Table 1: Market share of insurance companies in Serbia(NBS, 2013).Table 2: Overview of insurance according to the types of voluntary health insurance in 2013 (NBS, 2013)On the basis of presented data, it can be concluded that only 6% of the Serbian population uses some formof voluntary health insurance, while a great portion of it goes to travel health insurance, which is mandatoryfor citizens when traveling abroad.The main reasons why health insurance has not grown in the past 20years are:• The low level of life standard;• Lack of sufficient tax incentives for voluntary health insurance premiums;• Lack of education of the population on the functioning of voluntary health insurance and insufficientpromotion of their services;• A small number of voluntary health insurance packages;• Lack of correlation between mandatory and voluntary forms of health insurance and public andprivate health institutions;• Unfair competition of private health care institutions and other institutions.Given the importance of achieving a larger insurance coverage as a part of health improvement reform, it isnecessary to monitor expenditures on medical care services and the impact of voluntary insurance onconsumers’ protection (Barber & Yao, 2011). While public health insurance should cover medically necessaryhealth services, other types of insurance coverage are meant to be offered by private companies (Ward &Johnson, 2013). However, lower income of citizens and the lack of education in this area may prevent themfrom purchasing voluntary insurance premiums. In order to promote private insurance coverage, many statesdefined certain obligatory insurance types, “such as employment-connected health insurance, whichobligate employers to insure their employees” (Battistella& Burchfield, 2000; Monheit&Vistnes, 2008; Guyet al., 2012; Karuppan, 2014). Despite the fact that private and public insurance are often observed asextremes, they, in fact, overlap as a result of government intervention in the insurance market. So far, privateinsurance is dominant in developed countries with organized regulatory schemes. Besides the incentive for43Management2015/76Insurance companies Total premium (in 000 RSD) Market share AMS 28068 2.59% AS 750 0.07% AXA 389 0.04% DDOR 164033 15.14% Delta Generali 562949 51.97% Dunav 122314 11.29% Globos 946 0.09% Takovo 2355 0.22% UNIQA 158336 14.62% Wiener 43050 3.97% TOTAL 1083190 100 Type of voluntary health insurance Number of companies Number of the insured Total premium (in 000 RSD) Parallel health insurance 1250 3151 10209 Supplemental health insurance 4189 621676 625136 Private health insurance 189 3289 82404 All other voluntary health insurance (combinations of travel insurance during staying abroad) types 13681 25116 365441 TOTAL 19309 653232 1083190
growth of private insurance market, such regulations and public intervention are necessary due to a numberof factors, including the need to regulate the operation of financial institutions in general, prevent marketfailures, preserve the health of citizens and timely address various health risks, etc. (Roberts, 2004).3. Relationship between insurance companies and private healthcare institutionsThere is a wide range of relationships between insurance companies and private healthcare institutions.The so-called hybrid health management organizations, the vertically integrated framework of fullcooperation, represent one extreme. These models of cooperation are operated through integration ofprivate health care and health insurance organizations (Vargas et al., 2010). In such systems, consumerand physician data are commonly collected in order to perform better and detect and eliminate certainproblems (Miller &Luft, 2002; Mohammed et al., 2014). The appearance of such cooperatives is a result ofmore sophisticated consumers’ requirements, consumers who are willing to change healthcare institutionsor insurance companies if dissatisfied with services they receive. This possibility of losing customers makeshealth organizations respond to consumers’ needs and preferences for better quality at reasonable costs(Thomson & Dixon, 2004; DiCenzo&Fronstin, 2008). Modern consumers are seeking information aboutvarious health insurance types and health care providers (Deloitte, 2008) in order to compare differentoptions and make affiliation decisions (Becker &Zweifel, 2008). In such cases, consumers choose certainorganizations based on their evaluation of various attributes of the offer, such as: package of services, highquality of medical services, efficiency of service provision and a waiting period to receive healthcare services,politeness of medical and non-medical staff, family coverage, access to specialists, right to choose a doctor,etc. (Amaya et al., 2014). Based on the critical assessment of information about the quality, price and patientsatisfaction, most consumers would, most probably, change the medical or insurance organization if notcompletely satisfied (de Jong et al.,2008; Lako et al., 2011). Fully integrated systems of healthcare institutionsand insurance companies can prevent losing of consumers, as services provided this way are synergized,highly efficient and professional. Insurance companies can sell insurance packages that cover medicalservices of a certain private medical provider, which make them take care of consumers and develop long-term relationships, based on their complete satisfaction with the performances of a hybrid system. But, such full cooperation is rare in practice, especially in developing countries. Insufficient development ofthe healthcare sector in Serbia has resulted in a weaker mutual cooperation of private health care institutionsand insurance companies, no matter those insurance companies are participating in the total income ofmedical institutions by up to 35% per year (MediGroup,2013). As a matter of fact, in their cooperation,insurance companies play a dominant role because they are able to, by their sole discretion, determinewhich health care institutions they want in their cooperation network. This dominant role allows them todictate the terms of cooperation, from financial (in addition to regular discounts they are allowed byhealthcare institutions, they often request permanent special prices, which is legally impermissible), to thecontractual clauses on the priority right when scheduling their policy holders, which is contrary to medicalethics. Despite these conditions, medical institutions agree to sign cooperation agreements, as they gainfinancial benefits from them, given a significant revenue they receive from the insured patients. In fact,cooperation with insurance companies is recognized as necessary especially in the initial period ofestablishing health institutions, because, without a necessary budget to invest in marketing activities, brandstrength of insurance companies is the one that provides clients. Later, with the development of healthcareinstitutions and their positioning in the market, this interdependence can move in favour of health careinstitutions, so that the quality of packages of insurance companies will depend on whether a particularmedical institution is in their joint network. Bearing in mind the tendency of grouping of health institutions inSerbia (the first private health platform “MediGroup” was formed during 2012 and 2013), it is expected thatthe position of private healthcare institutions will further improve, so the insurance companies must respecttheir demands more. In fact, some private institutions are already recognized for their quality (recognizedexperts, good equipment and excellent accommodation facilities), which is why insurance clients simplyinsist on medical services of a particular institution when purchasing insurance premiums. In addition,strengthening of the role of private health care institutions within an interdependent relationship withinsurance companies is also reflected in the fact that health care institutions are beginning to deal with theprovision of various services that are on the verge of services that are normally offered by insurancecompanies. By preparing for this situation and observing the practices of the Eastern European countries,which has resulted in several court proceedings between insurance companies and private health442015/76Management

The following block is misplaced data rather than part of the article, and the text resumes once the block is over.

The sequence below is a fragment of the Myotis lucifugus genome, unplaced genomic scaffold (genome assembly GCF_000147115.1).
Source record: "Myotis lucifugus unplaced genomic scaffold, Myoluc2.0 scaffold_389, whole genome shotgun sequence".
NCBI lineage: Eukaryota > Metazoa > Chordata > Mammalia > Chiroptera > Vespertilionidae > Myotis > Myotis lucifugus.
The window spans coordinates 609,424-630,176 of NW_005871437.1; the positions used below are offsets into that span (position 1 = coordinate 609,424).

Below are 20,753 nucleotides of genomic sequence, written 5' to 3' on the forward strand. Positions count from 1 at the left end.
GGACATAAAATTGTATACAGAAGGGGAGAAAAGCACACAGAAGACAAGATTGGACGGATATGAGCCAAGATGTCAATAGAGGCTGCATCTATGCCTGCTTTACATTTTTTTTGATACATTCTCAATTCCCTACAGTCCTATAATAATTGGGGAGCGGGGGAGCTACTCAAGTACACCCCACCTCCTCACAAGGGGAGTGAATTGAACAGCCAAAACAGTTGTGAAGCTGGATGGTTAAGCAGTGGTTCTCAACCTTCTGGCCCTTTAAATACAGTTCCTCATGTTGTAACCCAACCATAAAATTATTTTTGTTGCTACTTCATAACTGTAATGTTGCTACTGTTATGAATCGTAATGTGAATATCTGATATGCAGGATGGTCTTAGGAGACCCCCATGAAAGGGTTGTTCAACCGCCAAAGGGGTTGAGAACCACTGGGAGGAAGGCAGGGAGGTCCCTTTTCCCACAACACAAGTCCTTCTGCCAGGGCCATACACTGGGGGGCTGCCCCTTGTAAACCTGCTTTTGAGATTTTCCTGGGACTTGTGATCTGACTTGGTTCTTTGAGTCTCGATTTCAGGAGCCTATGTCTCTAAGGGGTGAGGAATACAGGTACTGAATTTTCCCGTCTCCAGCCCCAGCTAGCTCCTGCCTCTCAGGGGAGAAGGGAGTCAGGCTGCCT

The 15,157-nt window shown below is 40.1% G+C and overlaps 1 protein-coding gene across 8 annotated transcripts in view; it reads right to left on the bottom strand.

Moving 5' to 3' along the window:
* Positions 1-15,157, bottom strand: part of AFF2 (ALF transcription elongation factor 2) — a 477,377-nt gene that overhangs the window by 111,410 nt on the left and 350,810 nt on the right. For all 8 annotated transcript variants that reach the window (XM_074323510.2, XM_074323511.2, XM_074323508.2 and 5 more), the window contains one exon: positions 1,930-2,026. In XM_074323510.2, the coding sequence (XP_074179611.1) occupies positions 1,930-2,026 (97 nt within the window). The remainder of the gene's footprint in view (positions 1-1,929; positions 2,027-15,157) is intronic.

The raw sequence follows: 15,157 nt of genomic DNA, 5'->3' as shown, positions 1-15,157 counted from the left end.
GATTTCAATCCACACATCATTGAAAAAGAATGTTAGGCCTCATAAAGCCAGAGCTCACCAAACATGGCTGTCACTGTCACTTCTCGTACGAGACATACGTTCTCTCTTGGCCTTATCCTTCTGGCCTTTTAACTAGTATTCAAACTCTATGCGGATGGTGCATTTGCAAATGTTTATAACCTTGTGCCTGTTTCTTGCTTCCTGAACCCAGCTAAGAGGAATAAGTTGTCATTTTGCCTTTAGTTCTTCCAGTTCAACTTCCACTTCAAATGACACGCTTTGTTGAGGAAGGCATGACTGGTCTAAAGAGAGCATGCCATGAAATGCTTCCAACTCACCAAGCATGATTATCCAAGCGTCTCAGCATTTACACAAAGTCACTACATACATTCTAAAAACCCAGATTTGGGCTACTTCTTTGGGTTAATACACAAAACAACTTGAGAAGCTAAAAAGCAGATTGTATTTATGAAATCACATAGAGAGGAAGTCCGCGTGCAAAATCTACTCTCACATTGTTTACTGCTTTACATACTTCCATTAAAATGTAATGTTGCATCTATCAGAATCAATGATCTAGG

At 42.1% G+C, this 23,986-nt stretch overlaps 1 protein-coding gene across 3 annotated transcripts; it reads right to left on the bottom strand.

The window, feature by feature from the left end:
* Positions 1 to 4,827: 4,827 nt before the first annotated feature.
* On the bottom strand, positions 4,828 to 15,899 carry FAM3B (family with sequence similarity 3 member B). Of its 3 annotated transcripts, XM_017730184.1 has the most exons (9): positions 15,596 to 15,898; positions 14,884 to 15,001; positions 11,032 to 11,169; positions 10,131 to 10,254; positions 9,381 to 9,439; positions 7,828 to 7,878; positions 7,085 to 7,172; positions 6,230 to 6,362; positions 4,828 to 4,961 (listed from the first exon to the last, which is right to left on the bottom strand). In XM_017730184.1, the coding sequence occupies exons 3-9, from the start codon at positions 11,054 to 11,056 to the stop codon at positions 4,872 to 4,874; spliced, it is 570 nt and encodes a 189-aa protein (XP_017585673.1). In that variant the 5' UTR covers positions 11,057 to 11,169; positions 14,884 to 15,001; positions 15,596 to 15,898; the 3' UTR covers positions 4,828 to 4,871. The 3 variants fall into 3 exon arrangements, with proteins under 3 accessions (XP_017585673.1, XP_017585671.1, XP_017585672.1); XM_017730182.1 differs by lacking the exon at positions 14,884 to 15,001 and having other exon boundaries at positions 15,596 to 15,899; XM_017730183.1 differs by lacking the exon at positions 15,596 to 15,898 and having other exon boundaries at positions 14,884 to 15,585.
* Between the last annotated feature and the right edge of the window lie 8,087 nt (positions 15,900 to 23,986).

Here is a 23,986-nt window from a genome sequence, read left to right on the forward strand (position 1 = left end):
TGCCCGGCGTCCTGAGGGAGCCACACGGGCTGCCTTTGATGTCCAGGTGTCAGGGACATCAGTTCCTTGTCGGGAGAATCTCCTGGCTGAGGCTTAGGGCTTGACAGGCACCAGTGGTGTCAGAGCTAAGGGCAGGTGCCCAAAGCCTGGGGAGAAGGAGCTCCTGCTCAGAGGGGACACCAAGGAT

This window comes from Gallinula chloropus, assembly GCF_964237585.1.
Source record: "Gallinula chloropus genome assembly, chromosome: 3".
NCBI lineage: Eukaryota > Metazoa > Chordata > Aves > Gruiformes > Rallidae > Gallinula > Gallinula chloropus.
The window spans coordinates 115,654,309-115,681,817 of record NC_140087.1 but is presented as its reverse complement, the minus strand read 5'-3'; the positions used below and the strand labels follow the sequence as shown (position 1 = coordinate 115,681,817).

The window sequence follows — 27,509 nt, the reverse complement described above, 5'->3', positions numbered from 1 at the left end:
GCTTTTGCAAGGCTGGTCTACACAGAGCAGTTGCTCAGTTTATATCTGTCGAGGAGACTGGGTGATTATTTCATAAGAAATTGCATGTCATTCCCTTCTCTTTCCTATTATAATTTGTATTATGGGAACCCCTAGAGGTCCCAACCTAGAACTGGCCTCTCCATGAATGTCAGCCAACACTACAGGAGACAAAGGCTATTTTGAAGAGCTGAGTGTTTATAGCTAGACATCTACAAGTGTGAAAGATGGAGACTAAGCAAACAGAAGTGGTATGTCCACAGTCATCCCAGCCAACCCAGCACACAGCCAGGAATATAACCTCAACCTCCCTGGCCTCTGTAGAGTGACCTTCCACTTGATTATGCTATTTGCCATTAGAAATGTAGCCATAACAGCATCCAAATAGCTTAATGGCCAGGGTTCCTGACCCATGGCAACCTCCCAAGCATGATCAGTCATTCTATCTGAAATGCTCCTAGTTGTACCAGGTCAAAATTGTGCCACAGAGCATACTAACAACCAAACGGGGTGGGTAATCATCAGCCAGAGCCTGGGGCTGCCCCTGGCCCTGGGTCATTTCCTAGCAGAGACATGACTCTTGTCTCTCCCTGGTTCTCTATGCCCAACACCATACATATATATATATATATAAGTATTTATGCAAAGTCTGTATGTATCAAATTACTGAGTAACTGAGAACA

45Management2015/76institutions, insurance companies in Serbia put pressure on the National Bank of Serbia to ban the sale ofservices that resemble insurance for all other institutions, except insurance companies. So far, they partlysucceeded in doing that, since the Insurance Act introduced in January 2015 made acting of all legal entitiesand their representatives punishable (in financial sense or imprisonment) in case they are proved to beengaged in selling services that resemble insurance. This especially concerns private medical institutions,as they have already begun to offer this kind of service packages to customers, so reactions of insurancecompanies and legal authorities are now expected. In a way, healthcare organizations and insurancecompanies may turn into competitors for consumers, as they sell the same service packages. Althoughsome consider that this competition may encourage good performance of both sides (Maarse et al., 2005;Chalkley&Khalil, 2005), the fact is that opportunistic behaviour by any side will increase the consummationof financial resources without improving the health of the population. The necessity to introduce some sortof control mechanisms in this area and monitor their expected effects on health care has been discussedin literature (Scott & Farrar, 2003; Marinoso&Jelovac, 2003).In order to avoid the situation of growing competition between private healthcare organizations andinsurance companies in Serbia, it is important to address the key policy questions that should regulate therelationship between those subjects. Those key questions are the following: • First, areas of acting of private healthcare institutions and insurance companies should be preciselydetermined and divided, so it would become clear which organization should be allowed to sellcertain service packages. By making a clear, legally imposed framework of business activities,there would be no overlapping in courses of action, and, consequently, no need for competitiverelations. • It is important to notice to what extent private insurances are being encouraged, as a way ofproviding greater choice to consumers, to cooperate with a number of various private healthcareinstitutions that are expected to compete with discounts they allow to insurers. This represents animportant issue in the Serbian market that should be regulated in order to enable fairer marketrelations. • State institutions are obligated to define how much competition is good to be encouraged and howmuch cooperation should be encouraged among insurers and healthcare institutions. • It is important to clearly determine how broadly private insurance coverage should be extended andhow important consumers’ choice and service customization are in order to meet the needs ofdifferent socio-economic groups. • Finally, a highly sensitive and important issue is setting the medical and insurance service prices,as well as stipulate the ways in which business subjects within the network should share financialand other business risks (Sekhri&Savedoff, 2006).Providing legal answers to these key policy questions would significantly improve practice in the Serbianmarket and provide solid basis for further deve